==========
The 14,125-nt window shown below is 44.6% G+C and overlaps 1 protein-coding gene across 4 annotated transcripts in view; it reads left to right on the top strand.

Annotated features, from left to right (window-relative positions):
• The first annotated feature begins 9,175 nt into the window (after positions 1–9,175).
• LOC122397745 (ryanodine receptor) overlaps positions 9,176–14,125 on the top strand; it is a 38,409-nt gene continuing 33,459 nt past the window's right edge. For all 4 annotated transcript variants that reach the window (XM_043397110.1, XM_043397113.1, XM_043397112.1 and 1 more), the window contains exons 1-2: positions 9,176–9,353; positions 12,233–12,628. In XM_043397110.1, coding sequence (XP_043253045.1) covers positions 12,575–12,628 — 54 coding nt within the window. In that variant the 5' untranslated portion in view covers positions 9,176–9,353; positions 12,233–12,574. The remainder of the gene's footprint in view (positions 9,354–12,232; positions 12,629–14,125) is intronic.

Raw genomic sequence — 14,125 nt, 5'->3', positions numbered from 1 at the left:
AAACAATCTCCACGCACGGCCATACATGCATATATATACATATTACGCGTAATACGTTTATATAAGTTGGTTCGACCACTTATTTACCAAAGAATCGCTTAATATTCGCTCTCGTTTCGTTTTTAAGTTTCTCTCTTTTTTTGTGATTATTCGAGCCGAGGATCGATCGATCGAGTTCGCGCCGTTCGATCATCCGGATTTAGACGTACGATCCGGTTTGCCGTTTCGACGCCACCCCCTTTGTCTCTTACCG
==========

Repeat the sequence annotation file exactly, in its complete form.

The 14,125-nt window shown below is 44.6% G+C and overlaps 1 protein-coding gene across 4 annotated transcripts in view; it reads left to right on the top strand.

Annotated features, from left to right (window-relative positions):
• The first annotated feature begins 9,175 nt into the window (after positions 1–9,175).
• LOC122397745 (ryanodine receptor) overlaps positions 9,176–14,125 on the top strand; it is a 38,409-nt gene continuing 33,459 nt past the window's right edge. For all 4 annotated transcript variants that reach the window (XM_043397110.1, XM_043397113.1, XM_043397112.1 and 1 more), the window contains exons 1-2: positions 9,176–9,353; positions 12,233–12,628. In XM_043397110.1, coding sequence (XP_043253045.1) covers positions 12,575–12,628 — 54 coding nt within the window. In that variant the 5' untranslated portion in view covers positions 9,176–9,353; positions 12,233–12,574. The remainder of the gene's footprint in view (positions 9,354–12,232; positions 12,629–14,125) is intronic.

Raw genomic sequence — 14,125 nt, 5'->3', positions numbered from 1 at the left:
AAACAATCTCCACGCACGGCCATACATGCATATATATACATATTACGCGTAATACGTTTATATAAGTTGGTTCGACCACTTATTTACCAAAGAATCGCTTAATATTCGCTCTCGTTTCGTTTTTAAGTTTCTCTCTTTTTTTGTGATTATTCGAGCCGAGGATCGATCGATCGAGTTCGCGCCGTTCGATCATCCGGATTTAGACGTACGATCCGGTTTGCCGTTTCGACGCCACCCCCTTTGTCTCTTACCG